Fear has countless faces: from the fear of failure to worries about everyday life, from financial or environmental uncertainties to the universal despair we all experience when faced by the loss of a friend or loved one. Even when surrounded by all the conditions for happiness, life can feel incomplete when fear keeps us focused on the past and worried about the future. While we all experience fear, it is possible to learn how to avoid having our lives shaped and driven by it. In these pages, Thich Nhat Hanh offers us a timeless path for living fearlessly.

There is such a wealth of wisdom in this short book. I took a lot of notes when I was reading through it. While I can’t cover everything here, I will share some of the passages that stood out for me.

We all experience fear, but if we can look deeply into our fear, we will be able to free ourselves from its grip and touch joy. Fear keeps us focused on the past or worried about the future. If we can acknowledge our fear, we can realize that right now we are okay.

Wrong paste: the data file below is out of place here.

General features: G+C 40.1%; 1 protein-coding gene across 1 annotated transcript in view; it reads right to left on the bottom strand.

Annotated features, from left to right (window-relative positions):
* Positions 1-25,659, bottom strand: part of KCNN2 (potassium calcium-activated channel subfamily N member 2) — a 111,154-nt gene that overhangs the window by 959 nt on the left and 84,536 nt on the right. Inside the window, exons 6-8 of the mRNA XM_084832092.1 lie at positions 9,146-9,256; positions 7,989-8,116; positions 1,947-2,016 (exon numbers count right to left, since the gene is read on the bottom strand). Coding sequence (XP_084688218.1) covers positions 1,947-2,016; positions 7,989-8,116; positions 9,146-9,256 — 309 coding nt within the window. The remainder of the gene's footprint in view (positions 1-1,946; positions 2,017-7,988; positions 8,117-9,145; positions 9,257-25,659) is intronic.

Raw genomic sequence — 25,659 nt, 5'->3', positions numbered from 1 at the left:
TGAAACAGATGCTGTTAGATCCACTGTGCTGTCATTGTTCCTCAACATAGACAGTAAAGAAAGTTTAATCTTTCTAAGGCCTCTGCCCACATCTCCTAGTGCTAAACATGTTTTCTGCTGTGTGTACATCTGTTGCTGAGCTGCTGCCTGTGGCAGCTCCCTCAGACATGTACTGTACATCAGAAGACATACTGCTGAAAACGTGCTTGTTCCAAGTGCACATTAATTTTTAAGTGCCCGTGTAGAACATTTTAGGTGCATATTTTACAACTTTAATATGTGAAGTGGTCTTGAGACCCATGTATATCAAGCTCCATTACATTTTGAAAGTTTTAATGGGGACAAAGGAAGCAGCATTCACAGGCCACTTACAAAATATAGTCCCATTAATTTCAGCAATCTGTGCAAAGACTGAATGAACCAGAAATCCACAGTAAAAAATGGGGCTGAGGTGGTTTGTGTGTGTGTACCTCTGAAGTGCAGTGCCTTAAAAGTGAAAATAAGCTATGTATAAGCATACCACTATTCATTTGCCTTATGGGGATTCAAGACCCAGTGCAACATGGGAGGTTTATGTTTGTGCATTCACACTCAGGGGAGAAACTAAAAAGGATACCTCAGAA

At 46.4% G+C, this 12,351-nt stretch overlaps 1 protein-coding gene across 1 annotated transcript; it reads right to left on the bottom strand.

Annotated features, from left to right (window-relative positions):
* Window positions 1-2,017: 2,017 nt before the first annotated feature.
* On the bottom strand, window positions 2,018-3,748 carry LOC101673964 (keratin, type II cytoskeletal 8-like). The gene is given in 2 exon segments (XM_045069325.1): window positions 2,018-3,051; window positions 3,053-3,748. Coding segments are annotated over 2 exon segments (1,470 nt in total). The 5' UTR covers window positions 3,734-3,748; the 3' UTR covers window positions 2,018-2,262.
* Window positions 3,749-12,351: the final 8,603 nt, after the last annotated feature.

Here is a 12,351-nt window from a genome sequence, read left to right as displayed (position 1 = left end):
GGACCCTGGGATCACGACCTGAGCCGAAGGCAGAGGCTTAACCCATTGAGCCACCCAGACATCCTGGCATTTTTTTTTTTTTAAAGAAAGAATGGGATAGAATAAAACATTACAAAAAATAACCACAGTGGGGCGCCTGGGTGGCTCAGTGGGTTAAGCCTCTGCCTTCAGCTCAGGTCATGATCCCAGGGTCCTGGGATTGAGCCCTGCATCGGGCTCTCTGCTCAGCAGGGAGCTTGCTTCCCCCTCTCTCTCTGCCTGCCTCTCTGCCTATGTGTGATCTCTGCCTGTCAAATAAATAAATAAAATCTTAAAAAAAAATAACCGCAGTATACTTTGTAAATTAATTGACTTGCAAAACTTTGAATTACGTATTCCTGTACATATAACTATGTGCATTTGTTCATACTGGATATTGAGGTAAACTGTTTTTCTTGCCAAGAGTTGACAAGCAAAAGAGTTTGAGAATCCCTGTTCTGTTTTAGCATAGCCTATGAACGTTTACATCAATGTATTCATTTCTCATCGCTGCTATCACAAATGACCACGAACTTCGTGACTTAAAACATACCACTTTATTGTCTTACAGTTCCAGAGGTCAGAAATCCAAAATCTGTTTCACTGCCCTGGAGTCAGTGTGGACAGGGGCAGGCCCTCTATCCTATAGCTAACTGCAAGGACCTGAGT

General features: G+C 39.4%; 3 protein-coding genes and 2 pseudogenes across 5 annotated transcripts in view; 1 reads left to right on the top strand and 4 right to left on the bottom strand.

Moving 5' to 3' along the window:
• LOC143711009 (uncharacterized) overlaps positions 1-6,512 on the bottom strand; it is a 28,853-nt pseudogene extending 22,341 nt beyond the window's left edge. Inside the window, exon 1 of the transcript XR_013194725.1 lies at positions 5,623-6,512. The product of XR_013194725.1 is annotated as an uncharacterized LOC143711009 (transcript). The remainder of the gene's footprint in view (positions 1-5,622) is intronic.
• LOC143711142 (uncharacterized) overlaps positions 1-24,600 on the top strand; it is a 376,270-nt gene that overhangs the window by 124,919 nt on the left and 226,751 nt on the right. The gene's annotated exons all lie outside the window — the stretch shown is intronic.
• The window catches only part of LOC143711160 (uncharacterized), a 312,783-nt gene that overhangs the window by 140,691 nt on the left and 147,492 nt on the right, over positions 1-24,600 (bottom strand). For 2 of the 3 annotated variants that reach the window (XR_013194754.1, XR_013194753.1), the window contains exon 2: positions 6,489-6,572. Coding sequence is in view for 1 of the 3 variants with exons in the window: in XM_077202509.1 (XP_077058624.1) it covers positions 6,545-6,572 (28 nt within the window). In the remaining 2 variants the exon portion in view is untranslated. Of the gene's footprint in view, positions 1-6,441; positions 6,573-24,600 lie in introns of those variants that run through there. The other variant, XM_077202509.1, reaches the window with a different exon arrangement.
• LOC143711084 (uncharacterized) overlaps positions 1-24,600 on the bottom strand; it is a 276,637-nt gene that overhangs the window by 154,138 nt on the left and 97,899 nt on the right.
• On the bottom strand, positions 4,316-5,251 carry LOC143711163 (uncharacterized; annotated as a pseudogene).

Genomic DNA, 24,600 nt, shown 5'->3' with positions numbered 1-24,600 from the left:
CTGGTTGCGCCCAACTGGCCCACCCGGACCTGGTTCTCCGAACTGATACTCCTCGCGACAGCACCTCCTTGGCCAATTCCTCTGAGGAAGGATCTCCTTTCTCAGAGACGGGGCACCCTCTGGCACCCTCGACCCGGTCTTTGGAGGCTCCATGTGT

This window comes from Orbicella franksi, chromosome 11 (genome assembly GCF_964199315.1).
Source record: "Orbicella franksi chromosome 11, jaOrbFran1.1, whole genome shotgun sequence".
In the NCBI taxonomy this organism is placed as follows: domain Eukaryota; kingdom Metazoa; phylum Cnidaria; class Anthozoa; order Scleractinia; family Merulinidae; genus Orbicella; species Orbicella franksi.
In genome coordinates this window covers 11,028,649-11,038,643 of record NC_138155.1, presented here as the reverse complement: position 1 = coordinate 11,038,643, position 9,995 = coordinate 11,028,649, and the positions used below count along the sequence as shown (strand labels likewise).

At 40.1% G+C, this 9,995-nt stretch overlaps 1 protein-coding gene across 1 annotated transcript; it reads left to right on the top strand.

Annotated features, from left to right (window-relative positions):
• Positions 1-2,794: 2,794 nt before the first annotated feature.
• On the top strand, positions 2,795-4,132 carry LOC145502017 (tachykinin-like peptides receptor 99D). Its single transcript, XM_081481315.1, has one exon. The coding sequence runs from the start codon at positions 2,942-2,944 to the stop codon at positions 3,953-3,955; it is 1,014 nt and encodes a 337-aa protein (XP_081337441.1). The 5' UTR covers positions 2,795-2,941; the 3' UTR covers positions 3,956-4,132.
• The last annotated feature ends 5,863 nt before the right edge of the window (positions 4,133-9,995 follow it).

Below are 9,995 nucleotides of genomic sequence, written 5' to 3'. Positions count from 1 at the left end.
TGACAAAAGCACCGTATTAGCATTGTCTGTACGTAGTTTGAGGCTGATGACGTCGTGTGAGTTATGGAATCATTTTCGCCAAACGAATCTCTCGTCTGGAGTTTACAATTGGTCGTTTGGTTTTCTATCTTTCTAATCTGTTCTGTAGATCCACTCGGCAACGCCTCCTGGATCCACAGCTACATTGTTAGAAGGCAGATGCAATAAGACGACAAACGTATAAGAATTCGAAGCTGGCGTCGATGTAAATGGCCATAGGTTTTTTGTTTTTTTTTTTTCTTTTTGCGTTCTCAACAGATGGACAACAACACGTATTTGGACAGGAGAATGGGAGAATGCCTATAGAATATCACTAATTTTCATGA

(p. 4)

This is so true. Fear is essentially the disease of “what if.” We look at our past and see what went wrong, and then we look to the future and worry about whether these things will happen again, or if something worse will occur. Our obsession with the past and future causes us to lose touch with the present, which is truly all we really have. The past is gone, and the future is uncertain. Therefore, being present in the now is the best way to avoid becoming overwhelmed by fear.